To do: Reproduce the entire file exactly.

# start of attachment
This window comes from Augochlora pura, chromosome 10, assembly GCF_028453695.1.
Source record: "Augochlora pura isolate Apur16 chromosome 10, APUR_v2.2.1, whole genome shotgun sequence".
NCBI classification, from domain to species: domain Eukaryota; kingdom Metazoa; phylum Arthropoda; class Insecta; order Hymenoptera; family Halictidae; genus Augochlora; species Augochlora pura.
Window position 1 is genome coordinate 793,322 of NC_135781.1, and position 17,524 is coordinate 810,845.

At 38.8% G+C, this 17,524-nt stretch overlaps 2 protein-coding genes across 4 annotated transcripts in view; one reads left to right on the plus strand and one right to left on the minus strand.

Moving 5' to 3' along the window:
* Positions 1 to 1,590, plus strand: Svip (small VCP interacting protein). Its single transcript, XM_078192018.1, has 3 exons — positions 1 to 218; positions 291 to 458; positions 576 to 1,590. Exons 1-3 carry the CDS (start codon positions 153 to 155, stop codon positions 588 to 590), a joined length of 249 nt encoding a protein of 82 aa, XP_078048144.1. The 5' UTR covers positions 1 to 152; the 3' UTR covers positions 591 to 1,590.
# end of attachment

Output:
This window comes from Augochlora pura, chromosome 10, assembly GCF_028453695.1.
Source record: "Augochlora pura isolate Apur16 chromosome 10, APUR_v2.2.1, whole genome shotgun sequence".
NCBI classification, from domain to species: domain Eukaryota; kingdom Metazoa; phylum Arthropoda; class Insecta; order Hymenoptera; family Halictidae; genus Augochlora; species Augochlora pura.
Window position 1 is genome coordinate 793,322 of NC_135781.1, and position 17,524 is coordinate 810,845.

At 38.8% G+C, this 17,524-nt stretch overlaps 2 protein-coding genes across 4 annotated transcripts in view; one reads left to right on the plus strand and one right to left on the minus strand.

Moving 5' to 3' along the window:
* Positions 1 to 1,590, plus strand: Svip (small VCP interacting protein). Its single transcript, XM_078192018.1, has 3 exons — positions 1 to 218; positions 291 to 458; positions 576 to 1,590. Exons 1-3 carry the CDS (start codon positions 153 to 155, stop codon positions 588 to 590), a joined length of 249 nt encoding a protein of 82 aa, XP_078048144.1. The 5' UTR covers positions 1 to 152; the 3' UTR covers positions 591 to 1,590.